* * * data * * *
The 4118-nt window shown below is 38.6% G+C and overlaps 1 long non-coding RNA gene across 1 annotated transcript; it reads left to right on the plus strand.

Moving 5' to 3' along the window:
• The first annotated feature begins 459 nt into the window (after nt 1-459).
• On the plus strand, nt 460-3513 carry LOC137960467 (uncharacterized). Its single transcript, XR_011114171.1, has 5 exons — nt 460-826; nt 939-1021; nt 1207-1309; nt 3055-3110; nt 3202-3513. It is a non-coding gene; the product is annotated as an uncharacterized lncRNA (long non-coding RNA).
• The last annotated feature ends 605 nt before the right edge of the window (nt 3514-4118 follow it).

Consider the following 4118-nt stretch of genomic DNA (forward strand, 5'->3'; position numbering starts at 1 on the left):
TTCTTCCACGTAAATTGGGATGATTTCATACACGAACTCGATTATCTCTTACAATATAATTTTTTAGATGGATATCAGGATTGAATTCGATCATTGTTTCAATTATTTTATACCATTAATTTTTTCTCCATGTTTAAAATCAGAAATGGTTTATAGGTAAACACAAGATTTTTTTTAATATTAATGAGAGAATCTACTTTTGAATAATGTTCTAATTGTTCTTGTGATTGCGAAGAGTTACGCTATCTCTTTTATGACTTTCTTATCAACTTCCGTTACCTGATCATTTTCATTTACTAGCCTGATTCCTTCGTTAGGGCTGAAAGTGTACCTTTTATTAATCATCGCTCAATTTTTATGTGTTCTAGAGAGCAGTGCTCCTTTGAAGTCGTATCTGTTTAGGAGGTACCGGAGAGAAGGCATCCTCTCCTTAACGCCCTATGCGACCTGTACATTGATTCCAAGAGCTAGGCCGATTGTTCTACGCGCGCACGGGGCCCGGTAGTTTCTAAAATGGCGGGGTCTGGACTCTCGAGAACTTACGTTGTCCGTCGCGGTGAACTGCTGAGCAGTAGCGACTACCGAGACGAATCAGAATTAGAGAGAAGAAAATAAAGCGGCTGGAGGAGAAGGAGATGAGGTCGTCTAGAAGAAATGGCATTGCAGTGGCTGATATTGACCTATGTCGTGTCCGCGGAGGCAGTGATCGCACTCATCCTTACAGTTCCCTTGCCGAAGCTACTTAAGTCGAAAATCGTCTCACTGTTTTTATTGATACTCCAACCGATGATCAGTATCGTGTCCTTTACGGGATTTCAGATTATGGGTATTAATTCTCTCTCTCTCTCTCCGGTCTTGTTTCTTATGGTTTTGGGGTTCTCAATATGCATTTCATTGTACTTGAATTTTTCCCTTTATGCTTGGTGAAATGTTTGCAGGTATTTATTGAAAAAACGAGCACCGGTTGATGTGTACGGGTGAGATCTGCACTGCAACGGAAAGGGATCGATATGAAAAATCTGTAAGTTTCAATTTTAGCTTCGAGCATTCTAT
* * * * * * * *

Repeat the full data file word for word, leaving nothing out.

The 4118-nt window shown below is 38.6% G+C and overlaps 1 long non-coding RNA gene across 1 annotated transcript; it reads left to right on the plus strand.

Moving 5' to 3' along the window:
• The first annotated feature begins 459 nt into the window (after nt 1-459).
• On the plus strand, nt 460-3513 carry LOC137960467 (uncharacterized). Its single transcript, XR_011114171.1, has 5 exons — nt 460-826; nt 939-1021; nt 1207-1309; nt 3055-3110; nt 3202-3513. It is a non-coding gene; the product is annotated as an uncharacterized lncRNA (long non-coding RNA).
• The last annotated feature ends 605 nt before the right edge of the window (nt 3514-4118 follow it).

Consider the following 4118-nt stretch of genomic DNA (forward strand, 5'->3'; position numbering starts at 1 on the left):
TTCTTCCACGTAAATTGGGATGATTTCATACACGAACTCGATTATCTCTTACAATATAATTTTTTAGATGGATATCAGGATTGAATTCGATCATTGTTTCAATTATTTTATACCATTAATTTTTTCTCCATGTTTAAAATCAGAAATGGTTTATAGGTAAACACAAGATTTTTTTTAATATTAATGAGAGAATCTACTTTTGAATAATGTTCTAATTGTTCTTGTGATTGCGAAGAGTTACGCTATCTCTTTTATGACTTTCTTATCAACTTCCGTTACCTGATCATTTTCATTTACTAGCCTGATTCCTTCGTTAGGGCTGAAAGTGTACCTTTTATTAATCATCGCTCAATTTTTATGTGTTCTAGAGAGCAGTGCTCCTTTGAAGTCGTATCTGTTTAGGAGGTACCGGAGAGAAGGCATCCTCTCCTTAACGCCCTATGCGACCTGTACATTGATTCCAAGAGCTAGGCCGATTGTTCTACGCGCGCACGGGGCCCGGTAGTTTCTAAAATGGCGGGGTCTGGACTCTCGAGAACTTACGTTGTCCGTCGCGGTGAACTGCTGAGCAGTAGCGACTACCGAGACGAATCAGAATTAGAGAGAAGAAAATAAAGCGGCTGGAGGAGAAGGAGATGAGGTCGTCTAGAAGAAATGGCATTGCAGTGGCTGATATTGACCTATGTCGTGTCCGCGGAGGCAGTGATCGCACTCATCCTTACAGTTCCCTTGCCGAAGCTACTTAAGTCGAAAATCGTCTCACTGTTTTTATTGATACTCCAACCGATGATCAGTATCGTGTCCTTTACGGGATTTCAGATTATGGGTATTAATTCTCTCTCTCTCTCTCCGGTCTTGTTTCTTATGGTTTTGGGGTTCTCAATATGCATTTCATTGTACTTGAATTTTTCCCTTTATGCTTGGTGAAATGTTTGCAGGTATTTATTGAAAAAACGAGCACCGGTTGATGTGTACGGGTGAGATCTGCACTGCAACGGAAAGGGATCGATATGAAAAATCTGTAAGTTTCAATTTTAGCTTCGAGCATTCTAT